So, less than a month into his long-awaited comeback, it has already come to this. Tiger Woods is not even fit enough to stage a press conference, never mind a fairy-tale return to the winner's enclosure.

Of course, many a cynic will have giggled at the announcement he would not visit the media centre at the Genesis Open on "medical advice".

Although Woods, and his camp, have played footsie with the truth on more than one occasion, one thing to which he has always remained genuine is his charity. But he will not do any promotional work at the Riviera event which supports his foundation this week, and as someone who has gone out of his way to raise attention and thus funds for disadvantaged children, that will hurt.

But that is where he is at. In pain and at a loss over what to do next.


Imagine being Woods, 41, and being told by your doctor to "limit your activities" to the extent of not being able to take a few questions, shake a few hands and pose for a few publicity shots.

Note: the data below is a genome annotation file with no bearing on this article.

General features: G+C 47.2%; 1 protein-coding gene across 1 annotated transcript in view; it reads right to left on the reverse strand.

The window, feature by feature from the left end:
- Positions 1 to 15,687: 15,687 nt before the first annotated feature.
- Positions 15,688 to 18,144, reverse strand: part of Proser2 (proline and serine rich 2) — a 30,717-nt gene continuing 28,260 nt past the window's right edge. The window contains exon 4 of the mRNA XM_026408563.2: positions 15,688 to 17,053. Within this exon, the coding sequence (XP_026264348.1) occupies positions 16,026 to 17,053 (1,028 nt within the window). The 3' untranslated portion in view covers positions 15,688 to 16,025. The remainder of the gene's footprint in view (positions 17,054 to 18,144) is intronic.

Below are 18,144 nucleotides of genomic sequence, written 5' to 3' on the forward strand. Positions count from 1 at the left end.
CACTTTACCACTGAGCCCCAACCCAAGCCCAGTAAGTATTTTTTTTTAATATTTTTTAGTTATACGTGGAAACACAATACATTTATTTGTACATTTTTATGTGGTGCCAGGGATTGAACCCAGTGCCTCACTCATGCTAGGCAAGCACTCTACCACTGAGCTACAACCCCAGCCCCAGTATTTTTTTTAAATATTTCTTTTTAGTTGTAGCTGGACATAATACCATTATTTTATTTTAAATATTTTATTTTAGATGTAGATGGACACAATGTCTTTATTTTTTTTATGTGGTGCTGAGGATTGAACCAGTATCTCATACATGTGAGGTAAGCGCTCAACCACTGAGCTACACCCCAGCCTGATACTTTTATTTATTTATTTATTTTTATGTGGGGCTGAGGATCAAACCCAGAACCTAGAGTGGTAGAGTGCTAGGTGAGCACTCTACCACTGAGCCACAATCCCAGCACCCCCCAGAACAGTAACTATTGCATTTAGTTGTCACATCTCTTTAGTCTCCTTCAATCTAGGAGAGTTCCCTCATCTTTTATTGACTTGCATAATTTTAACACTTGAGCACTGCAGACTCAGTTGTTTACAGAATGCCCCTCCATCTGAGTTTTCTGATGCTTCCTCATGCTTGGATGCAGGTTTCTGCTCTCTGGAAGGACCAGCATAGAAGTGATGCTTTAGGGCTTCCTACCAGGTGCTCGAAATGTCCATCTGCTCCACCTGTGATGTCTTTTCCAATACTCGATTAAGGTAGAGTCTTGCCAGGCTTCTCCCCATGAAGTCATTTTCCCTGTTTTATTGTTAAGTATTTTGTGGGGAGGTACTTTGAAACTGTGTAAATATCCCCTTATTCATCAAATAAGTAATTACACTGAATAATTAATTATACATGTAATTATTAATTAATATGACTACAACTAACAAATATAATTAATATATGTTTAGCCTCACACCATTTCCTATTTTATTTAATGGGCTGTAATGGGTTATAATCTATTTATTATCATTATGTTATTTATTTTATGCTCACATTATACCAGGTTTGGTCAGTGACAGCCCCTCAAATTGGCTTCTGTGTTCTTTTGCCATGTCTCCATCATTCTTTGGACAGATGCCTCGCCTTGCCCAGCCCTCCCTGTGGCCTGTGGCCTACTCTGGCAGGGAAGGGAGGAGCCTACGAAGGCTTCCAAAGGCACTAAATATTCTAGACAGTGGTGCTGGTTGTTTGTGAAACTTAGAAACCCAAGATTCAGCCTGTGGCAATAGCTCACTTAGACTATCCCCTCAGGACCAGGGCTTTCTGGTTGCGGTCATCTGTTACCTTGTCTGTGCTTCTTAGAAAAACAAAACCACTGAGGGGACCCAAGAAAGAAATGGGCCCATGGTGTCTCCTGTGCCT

Imagine hoping that you can challenge for the Masters and, less than eight weeks out, being advised that your body cannot cope with sitting on a chair for 15 minutes.

Cue the mockery merchants, with one blogger concluding that the spasms must have spread to his voice box. Except it is not funny, it is sad.

Indeed, this pathetic scenario perfectly sums up this stage of his career.

The mean-spirited cry "karma" and "hubris" and claim Woods is simply hanging on to keep raking in the contracts.

Yet ask yourself this: if you had his money, would you put yourself through all of this, through the agony and the scorn, merely to add a few more digits to your huge fortune?

Perhaps Woods will soon call it a day. Perhaps that will be the only option.

But right now he is fighting and he is losing. And that is to be pitied, not mocked.